Date of Award


Document Type





Despite multiple efforts to reform 21st education to better meet the needs of all students, school improvement successes have been sporadic and debatable. Research suggests that significant improvement lies within the purview of teachers and principals, and this current research provided the underpinnings for the study. Based on neuroscience research and the continuous improvement concept, I examined linkages between principals' social intelligence and teachers' continuous improvement. Using a mixed method sequential explanatory research approach, the study consisted of four phases that employed both quantitative and qualitative measures. Massachusetts' principals (127) and teachers (331) were contacted by email to participate in the study. Participation unfolded in the following manner based on the four phases: (a) Phase One: 34 principals and 47 teachers, (b) Phase Two: 22 principals and 20 teachers, (c) Phase Three: 9 principals and 5 teachers, and (d) Phase Four: 4 principals and 41 teachers. The data analysis generated four categories of key findings: Educational Leadership Behavior, School Culture, Principals' Body Language, and Similar and Dissimilar Perceptions of Teachers and Principals . Overall, these findings demonstrated that both principals and teachers view social intelligence critical to educational leadership and teachers' improvement. Specific field recommendations were delineated for principals, superintendents, teachers, and higher education institutions. Future research recommendations suggested further study of social intelligence and possible linkages to (a) gender differences, and (b) motivation linked to personality traits to expand the leadership capacity of principals.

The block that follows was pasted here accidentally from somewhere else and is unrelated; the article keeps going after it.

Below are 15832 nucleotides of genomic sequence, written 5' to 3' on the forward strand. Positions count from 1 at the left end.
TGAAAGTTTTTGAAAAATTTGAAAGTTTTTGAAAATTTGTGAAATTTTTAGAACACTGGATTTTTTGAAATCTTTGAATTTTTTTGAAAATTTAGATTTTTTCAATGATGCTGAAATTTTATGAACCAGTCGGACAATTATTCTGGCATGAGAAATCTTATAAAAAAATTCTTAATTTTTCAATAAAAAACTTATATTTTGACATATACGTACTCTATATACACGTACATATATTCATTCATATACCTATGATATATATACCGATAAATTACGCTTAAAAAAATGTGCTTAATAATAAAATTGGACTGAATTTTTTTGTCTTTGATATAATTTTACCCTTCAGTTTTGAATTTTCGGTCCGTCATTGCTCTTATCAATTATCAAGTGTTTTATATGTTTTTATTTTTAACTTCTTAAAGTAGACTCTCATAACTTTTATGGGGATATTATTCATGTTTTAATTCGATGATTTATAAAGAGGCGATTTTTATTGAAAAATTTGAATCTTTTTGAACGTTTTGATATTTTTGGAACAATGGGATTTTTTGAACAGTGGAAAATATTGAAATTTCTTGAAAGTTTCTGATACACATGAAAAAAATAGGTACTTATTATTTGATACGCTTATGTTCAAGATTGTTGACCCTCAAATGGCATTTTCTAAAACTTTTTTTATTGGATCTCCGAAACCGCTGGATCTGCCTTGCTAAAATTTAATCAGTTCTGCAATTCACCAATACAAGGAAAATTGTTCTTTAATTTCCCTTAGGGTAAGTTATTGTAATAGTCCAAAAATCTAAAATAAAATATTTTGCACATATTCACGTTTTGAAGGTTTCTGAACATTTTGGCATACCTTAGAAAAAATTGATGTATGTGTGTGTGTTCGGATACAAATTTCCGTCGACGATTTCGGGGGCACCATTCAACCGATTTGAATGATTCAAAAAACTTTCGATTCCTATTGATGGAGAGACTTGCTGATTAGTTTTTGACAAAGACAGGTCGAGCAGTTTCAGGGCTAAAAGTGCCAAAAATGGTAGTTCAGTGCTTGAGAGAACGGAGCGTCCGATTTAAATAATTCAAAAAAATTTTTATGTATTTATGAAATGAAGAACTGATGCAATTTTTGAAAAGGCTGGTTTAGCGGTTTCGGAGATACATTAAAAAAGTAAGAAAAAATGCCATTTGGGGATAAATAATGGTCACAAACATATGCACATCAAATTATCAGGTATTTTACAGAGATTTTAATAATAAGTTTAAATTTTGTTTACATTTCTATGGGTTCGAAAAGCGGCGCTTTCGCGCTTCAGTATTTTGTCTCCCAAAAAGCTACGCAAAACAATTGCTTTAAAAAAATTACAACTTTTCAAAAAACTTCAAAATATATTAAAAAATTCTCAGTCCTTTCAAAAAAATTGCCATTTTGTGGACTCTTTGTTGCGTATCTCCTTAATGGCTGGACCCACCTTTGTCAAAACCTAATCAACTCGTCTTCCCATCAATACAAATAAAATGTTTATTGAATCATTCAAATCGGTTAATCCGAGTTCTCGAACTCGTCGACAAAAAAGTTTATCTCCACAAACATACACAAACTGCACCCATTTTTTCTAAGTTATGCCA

Number of Pages


Embargo Period





The author owns the copyright to this work.